East Texas Christmas Gifts

Christmas Cat says that it feels early, but it’s actually the right time to be thinking about holiday gifts from Khattak Studios and the Pine Curtain Project. Getting commission requests to me by October 15 best ensures that your gift will be completed and delivered in time to frame (if necessary), wrap, and give to your loved one. Commissioning cards by Oct. 15 helps me produce and get them to you in time to send holiday greetings.

I have five commissioned original slots open, and you can also commission prints and postcards from completed work, starting at size 5×7 and going up to size 18X24. Items ship unframed and envelopes aren’t included, but a retailer like Paper Source has many envelope color options for size 5X7.

If you’re looking for holiday themed prints, these are very popular:

Lufkin Rudolph”

“Merry Christmas (Vintage Truck)

East Texas Church, 1930s” This is an image that I could add Christmas lights or other holiday elements to, to make it more personalized for the occasion.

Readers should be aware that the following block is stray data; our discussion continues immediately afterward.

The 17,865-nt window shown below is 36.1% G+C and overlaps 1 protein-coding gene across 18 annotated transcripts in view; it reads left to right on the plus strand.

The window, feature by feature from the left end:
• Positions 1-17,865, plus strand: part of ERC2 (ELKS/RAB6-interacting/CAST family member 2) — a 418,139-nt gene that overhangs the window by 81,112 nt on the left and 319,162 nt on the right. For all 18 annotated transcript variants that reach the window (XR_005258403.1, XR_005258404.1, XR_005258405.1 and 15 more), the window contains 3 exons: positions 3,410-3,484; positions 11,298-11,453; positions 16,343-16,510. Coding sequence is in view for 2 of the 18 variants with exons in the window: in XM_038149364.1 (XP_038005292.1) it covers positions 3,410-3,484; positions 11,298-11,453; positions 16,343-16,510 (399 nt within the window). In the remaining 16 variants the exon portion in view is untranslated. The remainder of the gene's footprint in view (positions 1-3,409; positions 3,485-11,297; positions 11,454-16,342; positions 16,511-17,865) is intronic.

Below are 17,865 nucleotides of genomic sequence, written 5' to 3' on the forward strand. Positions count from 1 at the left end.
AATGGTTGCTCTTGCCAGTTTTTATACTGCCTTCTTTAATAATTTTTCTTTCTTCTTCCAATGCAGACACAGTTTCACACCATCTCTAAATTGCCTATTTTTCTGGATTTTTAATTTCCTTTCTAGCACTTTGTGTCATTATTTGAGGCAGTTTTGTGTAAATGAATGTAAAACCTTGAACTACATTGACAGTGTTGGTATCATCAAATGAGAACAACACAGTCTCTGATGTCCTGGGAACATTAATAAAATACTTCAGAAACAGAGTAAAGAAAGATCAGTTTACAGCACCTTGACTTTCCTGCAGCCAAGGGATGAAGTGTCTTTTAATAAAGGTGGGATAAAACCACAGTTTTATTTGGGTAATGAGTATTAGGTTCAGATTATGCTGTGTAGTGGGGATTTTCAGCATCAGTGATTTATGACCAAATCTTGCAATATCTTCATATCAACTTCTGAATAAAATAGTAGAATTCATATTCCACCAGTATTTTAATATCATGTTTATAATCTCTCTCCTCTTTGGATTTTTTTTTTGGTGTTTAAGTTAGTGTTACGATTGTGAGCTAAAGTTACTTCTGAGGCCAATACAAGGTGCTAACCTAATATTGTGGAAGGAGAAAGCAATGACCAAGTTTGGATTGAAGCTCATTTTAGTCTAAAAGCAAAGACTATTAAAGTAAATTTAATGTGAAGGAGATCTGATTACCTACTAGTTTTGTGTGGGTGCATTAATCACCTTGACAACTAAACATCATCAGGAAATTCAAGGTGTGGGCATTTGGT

Commissioned originals and commissioned, hand-embellished studio prints are made to order. Please allow up to six weeks for production, shipping and handling, and delivery of holiday orders. Please contact me for pricing and other details. More recent work can be found here.

Future Cat Lady

Cat Lady in Training,” by Stephanie Khattak

If you have been connected with me for any amount of time, you know I am a cat lady. Here is the kitty that started it all, Baby Kitty in my arms, in this print based off of a 1979 photo. Baby Kitty was a gray striped tabby who lived in the barn between my house and my great-grandmother’s house. I don’t remember her being an inside cat, but she was always around and a really good sport while I learned to love animals. Baby Kitty was a beloved member of our family, to be cherished and pampered as such. As has been the case with every cat, dog (and in my cousins’ cases – horse, snake, parakeet and Galapagos turtle) since then.